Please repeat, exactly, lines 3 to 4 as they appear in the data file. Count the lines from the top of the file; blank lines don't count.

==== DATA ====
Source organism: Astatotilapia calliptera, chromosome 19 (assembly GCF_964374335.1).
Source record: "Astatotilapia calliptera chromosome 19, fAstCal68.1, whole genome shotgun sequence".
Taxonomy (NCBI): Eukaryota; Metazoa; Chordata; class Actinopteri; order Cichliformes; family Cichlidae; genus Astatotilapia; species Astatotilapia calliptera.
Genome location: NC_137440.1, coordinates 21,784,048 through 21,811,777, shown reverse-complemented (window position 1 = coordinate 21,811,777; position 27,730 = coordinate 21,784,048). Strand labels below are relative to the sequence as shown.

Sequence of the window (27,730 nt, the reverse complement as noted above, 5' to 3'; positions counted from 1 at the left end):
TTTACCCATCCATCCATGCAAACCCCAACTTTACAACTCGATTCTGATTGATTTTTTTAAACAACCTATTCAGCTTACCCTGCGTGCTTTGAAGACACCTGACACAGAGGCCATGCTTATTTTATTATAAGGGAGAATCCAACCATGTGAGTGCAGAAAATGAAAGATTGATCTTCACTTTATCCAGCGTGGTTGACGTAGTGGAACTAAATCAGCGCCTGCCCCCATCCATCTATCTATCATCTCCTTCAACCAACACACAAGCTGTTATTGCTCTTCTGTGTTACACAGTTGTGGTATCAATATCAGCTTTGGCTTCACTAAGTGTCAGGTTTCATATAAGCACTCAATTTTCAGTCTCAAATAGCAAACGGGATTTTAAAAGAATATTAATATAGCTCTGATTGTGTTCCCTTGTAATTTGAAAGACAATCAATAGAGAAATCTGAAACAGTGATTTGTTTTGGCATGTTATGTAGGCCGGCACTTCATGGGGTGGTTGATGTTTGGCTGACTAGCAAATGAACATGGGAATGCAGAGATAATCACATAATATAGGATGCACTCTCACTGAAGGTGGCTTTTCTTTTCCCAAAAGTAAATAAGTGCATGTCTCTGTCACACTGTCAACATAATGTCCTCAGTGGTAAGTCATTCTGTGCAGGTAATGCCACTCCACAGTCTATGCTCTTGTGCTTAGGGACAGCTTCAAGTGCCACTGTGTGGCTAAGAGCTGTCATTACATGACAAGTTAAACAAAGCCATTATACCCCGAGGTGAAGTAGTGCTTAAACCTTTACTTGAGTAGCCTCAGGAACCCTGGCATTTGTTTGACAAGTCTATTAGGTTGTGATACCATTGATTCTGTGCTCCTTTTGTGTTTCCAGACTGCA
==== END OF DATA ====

Taxonomy (NCBI): Eukaryota; Metazoa; Chordata; class Actinopteri; order Cichliformes; family Cichlidae; genus Astatotilapia; species Astatotilapia calliptera.
Genome location: NC_137440.1, coordinates 21,784,048 through 21,811,777, shown reverse-complemented (window position 1 = coordinate 21,811,777; position 27,730 = coordinate 21,784,048). Strand labels below are relative to the sequence as shown.